While many people suffer from asthma attacks and use inhalers as the solution, poor inhaler technique prevents patients from receiving their full therapeutic benefit. To correct this situation, Cambridge Consultants used its sensing and wireless technology capabilities to create an asthma inhaler training device. Called the T-Haler, the healthcare tool has doubled proper usage rates. It uses a low pressure microelectromechanical (MEMS) pressure sensor to sense flow.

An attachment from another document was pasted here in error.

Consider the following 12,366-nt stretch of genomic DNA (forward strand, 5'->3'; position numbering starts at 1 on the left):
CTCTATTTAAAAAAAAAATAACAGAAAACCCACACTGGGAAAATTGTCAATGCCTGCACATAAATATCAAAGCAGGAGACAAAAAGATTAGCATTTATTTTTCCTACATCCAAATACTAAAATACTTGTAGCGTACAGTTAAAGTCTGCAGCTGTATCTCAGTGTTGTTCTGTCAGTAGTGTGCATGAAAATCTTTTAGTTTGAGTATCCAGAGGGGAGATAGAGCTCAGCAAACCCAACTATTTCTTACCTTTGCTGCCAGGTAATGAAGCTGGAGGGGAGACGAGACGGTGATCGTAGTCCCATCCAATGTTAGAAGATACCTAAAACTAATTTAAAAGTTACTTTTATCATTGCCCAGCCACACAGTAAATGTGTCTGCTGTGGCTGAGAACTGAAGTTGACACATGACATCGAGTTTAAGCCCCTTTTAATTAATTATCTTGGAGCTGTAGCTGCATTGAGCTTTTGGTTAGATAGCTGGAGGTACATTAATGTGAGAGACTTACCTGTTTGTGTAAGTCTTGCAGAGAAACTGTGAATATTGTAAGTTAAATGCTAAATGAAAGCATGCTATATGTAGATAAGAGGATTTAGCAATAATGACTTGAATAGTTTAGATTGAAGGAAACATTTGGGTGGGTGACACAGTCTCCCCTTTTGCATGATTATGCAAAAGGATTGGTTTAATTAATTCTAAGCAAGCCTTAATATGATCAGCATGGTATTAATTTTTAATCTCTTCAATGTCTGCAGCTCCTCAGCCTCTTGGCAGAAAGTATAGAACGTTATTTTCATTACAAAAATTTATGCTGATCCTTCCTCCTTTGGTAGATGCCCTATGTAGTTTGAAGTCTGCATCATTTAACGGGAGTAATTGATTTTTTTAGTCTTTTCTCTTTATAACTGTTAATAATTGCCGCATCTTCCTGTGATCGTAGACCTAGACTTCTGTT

Unlike Dry Powder Inhalers (DPI’s) that require a pressure drop of 4 kPa to draw an airflow rate of 60 L/min, the Metered Dose Inhaler (MDI) technique used in the T-Haler produces a much lower value for the same airflow. “The MDI as a low resistance inhaler required a pressure drop of approximately 0.15 kPa to draw an airflow rate of 60L/min in our study,” says Cambridge Consultants’ Kate Farrell, Senior Design Engineer, Medical Technology.
For more information about Cambridge Consultants’ T-Haler, click here.